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EPILOGUE SPOKEN BY MR. LEE LEWES,
IN THE CHARACTER OF HARLEQUIN,
AT HIS BENEFIT.
HOLD! prompter, hold! a word before your non
I'd speak a word or two, to ease my conscience.
[Takes off his mask.
Whence, and what art thou, visionary birth?
The joy that dimples, and the woe that weeps.
Oh! for a Richard's voice to catch the theme: 'Give me another horse! bind up my wounds! soft 'twas but a dream.'
Ay, 'twas but a dream, for now there's no retreating:
If I cease Harlequin, I cease from eating.
And cavill'd at his image in the flood.
The deuce confound,' he cries, 'these drumstick shanks!
They never have my gratitude nor thanks; They 're perfectly disgraceful! strike me dead! But for a head, yes, yes, I have a head:
How piercing is that eye! how sleek that brow! My horns- I'm told horns are the fashion now.' Whilst thus he spoke, astonish'd, to his view, Near, and more near, the hounds and huntsmen drew.
'Hoicks! hark forward!' came thundering from behind:
He bounds aloft, outstrips the fleeting wind;
[Taking a jump through the stage-door.
EPILOGUE TO THE COMEDY OF THE
WHAT? five long acts-and all to make us wiser!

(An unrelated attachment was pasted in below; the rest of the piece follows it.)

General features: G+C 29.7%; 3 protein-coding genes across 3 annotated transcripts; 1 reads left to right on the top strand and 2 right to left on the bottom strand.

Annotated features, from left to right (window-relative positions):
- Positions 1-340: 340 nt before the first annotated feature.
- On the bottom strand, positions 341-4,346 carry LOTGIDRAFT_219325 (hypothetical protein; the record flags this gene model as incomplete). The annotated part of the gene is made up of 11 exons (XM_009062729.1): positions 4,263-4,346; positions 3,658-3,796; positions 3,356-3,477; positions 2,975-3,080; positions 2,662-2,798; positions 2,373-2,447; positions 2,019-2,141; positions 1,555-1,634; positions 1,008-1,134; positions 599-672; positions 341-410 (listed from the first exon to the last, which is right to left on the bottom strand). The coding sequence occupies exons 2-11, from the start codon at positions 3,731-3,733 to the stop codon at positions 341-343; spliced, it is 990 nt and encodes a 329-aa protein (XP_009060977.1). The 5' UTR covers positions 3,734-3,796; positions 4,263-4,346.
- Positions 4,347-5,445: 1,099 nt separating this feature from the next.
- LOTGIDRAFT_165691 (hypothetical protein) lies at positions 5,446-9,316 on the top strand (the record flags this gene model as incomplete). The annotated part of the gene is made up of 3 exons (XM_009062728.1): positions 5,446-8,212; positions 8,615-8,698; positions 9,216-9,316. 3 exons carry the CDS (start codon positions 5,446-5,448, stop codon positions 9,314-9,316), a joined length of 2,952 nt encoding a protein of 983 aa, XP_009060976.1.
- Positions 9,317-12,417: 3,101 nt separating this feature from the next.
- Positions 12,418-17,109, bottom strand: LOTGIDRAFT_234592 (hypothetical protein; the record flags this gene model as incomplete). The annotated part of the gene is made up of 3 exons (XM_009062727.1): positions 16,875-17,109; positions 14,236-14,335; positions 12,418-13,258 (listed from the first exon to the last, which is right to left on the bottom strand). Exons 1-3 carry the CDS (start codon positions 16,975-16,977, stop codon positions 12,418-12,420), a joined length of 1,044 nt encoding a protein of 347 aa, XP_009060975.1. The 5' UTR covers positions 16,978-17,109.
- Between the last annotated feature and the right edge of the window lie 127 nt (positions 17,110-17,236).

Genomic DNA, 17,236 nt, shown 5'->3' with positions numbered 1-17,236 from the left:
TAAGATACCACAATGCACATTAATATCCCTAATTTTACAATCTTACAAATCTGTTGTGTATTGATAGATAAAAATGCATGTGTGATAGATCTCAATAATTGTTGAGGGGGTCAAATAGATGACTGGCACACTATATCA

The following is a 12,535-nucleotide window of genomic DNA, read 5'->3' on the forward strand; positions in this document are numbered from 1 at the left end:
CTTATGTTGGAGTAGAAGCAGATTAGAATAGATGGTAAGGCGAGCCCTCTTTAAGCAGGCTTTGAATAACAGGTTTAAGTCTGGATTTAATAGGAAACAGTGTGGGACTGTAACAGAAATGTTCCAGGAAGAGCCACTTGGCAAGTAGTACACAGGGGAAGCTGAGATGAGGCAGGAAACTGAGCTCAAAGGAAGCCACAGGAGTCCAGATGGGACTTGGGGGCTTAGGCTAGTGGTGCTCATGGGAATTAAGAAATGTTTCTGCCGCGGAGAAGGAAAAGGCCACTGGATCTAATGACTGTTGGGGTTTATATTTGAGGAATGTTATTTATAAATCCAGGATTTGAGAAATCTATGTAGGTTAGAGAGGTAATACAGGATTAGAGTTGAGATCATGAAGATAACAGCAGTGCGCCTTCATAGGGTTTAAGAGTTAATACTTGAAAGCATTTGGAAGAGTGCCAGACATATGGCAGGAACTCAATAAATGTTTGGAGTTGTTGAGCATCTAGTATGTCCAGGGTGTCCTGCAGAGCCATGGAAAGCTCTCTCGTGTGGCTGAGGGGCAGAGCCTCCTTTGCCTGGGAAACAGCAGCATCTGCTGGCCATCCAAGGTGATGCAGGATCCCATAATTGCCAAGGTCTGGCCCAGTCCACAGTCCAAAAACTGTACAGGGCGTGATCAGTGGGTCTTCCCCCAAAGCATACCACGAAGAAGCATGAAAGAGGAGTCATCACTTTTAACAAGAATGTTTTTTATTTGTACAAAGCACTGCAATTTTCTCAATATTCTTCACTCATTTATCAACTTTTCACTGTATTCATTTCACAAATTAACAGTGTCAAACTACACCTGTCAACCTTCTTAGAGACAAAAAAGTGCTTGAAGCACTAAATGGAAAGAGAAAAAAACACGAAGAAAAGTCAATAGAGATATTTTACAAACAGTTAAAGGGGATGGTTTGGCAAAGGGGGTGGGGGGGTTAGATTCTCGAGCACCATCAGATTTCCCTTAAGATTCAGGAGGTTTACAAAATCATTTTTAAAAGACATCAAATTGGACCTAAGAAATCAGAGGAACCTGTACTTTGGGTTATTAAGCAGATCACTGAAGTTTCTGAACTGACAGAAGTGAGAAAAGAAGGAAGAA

Well, since she thus has shown her want of skill,
But how? ay, there's the rub! [pausing]-I've got my cue:
The world's a masquerade! the masquers, you, [To Boxes, Pit, and Gallery. Lud! what a group the motley scene discloses! False wits, false wives, false virgins, and false spouses!
Statesmen with bridles on; and, close beside 'em, Patriots in party-colour'd suits that ride 'em.
1 The Sister] A comedy by Mrs. Charlotte Lennox, 1769, taken from the authoress's own novel, Henrietta.' It was performed only one night. The author of the Biographia Dramatica says that this epilogue is the best that has appeared the last thirty years.'
There Hebes, turn'd of fifty, try once more
Miss, not yet full fifteen, with fire uncommon, Flings down her sampler, and takes up the woman; The little urchin smiles, and spreads her lure, And tries to kill, ere she's got power to cure. Thus 'tis with all: their chief and constant care Is to seem every thing—but what they are. Yon broad, bold, angry spark, I fix my eye on, Who seems to have robb'd his vizor from the lion; Who frowns, and talks, and swears, with round parade,
Looking, as who should say, Dam'me! who's
Strip but this vizor off, and sure I am
Perhaps, to vulgar eyes, bestrides the state;
If I proceed, our bard will be undone !
Well, then, a truce, since she requests it too:
Do you spare her, and I'll for once spare you.
EPILOGUE TO THE GOOD-NATURED MAN.1
SPOKEN BY MRS. BULKLEY.
As puffing quacks some caitiff wretch procure
What, I dear Sir,' the Doctor interposes;
'What, plant my thistle, Sir, among his roses!
1 The author, in expectation of an Epilogue from a friend at Oxford, deferred writing one himself till the very last hour. What is here offered owes all its success to the graceful manner of the actress who spoke it.-Goldsmith.
2 Where the College of Physicians then stood.